Got Ink? Protect Your Tattoo from the Harmful Rays of the Sun

Jul 07 2015 sun safety Sunscreen tattoos

Whether you choose to have a small tattoo that you can hide away from the world, or a dramatic, colorful piece of art that covers a large portion of your body, getting a tattoo is a big decision. It is a big investment of money, time and pain, not to mention that it is permanent.

Tattoos are a lifelong, permanent investment in body art

The financial hit you’ll take when getting a tattoo can vary greatly, depending on factors such as size, number of colors and complexity of the tattoo. Individual tattoo artists have different pricing structures that also include the time it will take and the skill level involved. The price of tattoos can be in the $100 range for a small, simple tattoo soar into the thousands. Searching for a reputable tattoo parlor in your area is part of the process. And, of course, choosing the perfect design for your tattoo is vital. All are big decisions and an investment of your time. The actual tattooing process can be time-consuming and painful. And then comes the healing process, complete with itching, peeling and flaking.

Yes, tattoos are investments that deserve care in preserving.

Protecting your investment from the sun

As do old photographs, tattoos can fade when exposed to the sun. After the investment you’ve made in your tattoo, that’s the last thing you want. Use a good sunscreen when venturing outside and be vigilant about it. The American Academy of Dermatology advises that you protect your skin as well as your tattoo with a high-quality, broad-spectrum sunscreen, one that protects from both UVA and UVB rays with a 30 SPF or higher such as Blue Lizard Australian Sunscreen Sport or Regular, that is also water resistant. Don’t forget to reapply every two hours when outdoors.

“First, it is important to apply a zinc oxide or titanium dioxide-containing sunscreen,” advised dermatologist Dr. Paul Jarrod Frank. “These are physical blockers rather than chemical ones and work by reflecting the light. They, in general, offer the highest degree of sun protection and now come micronized, so they rub in relatively clear without the pasty white discoloration.”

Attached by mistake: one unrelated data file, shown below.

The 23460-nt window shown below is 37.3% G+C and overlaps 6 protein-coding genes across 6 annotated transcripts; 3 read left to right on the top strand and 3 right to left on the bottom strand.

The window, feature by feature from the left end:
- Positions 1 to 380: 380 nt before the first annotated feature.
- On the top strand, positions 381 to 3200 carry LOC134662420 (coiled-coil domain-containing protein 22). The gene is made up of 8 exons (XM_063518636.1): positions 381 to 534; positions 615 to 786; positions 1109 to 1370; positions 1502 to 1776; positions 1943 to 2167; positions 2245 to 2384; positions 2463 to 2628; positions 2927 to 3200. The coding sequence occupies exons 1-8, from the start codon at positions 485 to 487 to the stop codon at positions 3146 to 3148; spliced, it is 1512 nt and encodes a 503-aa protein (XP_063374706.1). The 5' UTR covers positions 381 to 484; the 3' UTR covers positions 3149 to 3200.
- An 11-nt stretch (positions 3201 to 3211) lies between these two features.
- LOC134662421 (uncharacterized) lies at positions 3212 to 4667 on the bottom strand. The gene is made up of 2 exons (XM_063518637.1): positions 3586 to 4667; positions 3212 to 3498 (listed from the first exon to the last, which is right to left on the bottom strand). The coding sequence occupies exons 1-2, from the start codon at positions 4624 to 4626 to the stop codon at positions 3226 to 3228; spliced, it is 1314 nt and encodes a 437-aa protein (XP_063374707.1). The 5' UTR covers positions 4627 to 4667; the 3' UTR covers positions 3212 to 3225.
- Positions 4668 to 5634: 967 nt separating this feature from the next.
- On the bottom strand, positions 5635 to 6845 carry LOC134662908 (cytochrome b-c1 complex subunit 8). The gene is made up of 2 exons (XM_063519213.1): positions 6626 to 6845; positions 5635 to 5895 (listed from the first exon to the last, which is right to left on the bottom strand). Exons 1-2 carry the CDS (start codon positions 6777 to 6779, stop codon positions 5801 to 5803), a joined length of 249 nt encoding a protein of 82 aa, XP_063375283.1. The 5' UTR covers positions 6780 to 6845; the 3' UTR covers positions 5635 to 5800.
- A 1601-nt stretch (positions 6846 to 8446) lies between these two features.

Definitely stay out of tanning beds and away from sunlamps if you want to protect your tattoo.

Permanent makeup tattooed on your face needs protection from the sun as well. Use a lip balm with an SPF of 30 or higher for lips and wear a hat to protect permanent eyeliner.

New tattoos need extra attention while healing. New tattoos can react poorly to sunlight, causing fading, blurring and damage to the skin. Never use sunscreen on a new tattoo. The best plan is to keep the tattoo totally out of the sun, but if that isn’t an option, make sure the tattoo is completely covered when in the sun by clothing. With enough exposure, tattoos can scar and can actually rip out scabs in the first couple of weeks. If a tattoo has healed correctly, it is possible to touch it up if fading occurs over time, but if the skin has been damaged, it limits the amount of correction that can be done, if any. Make sure to follow all of the tattoo artist’s aftercare instructions carefully.

Written by Jo Northup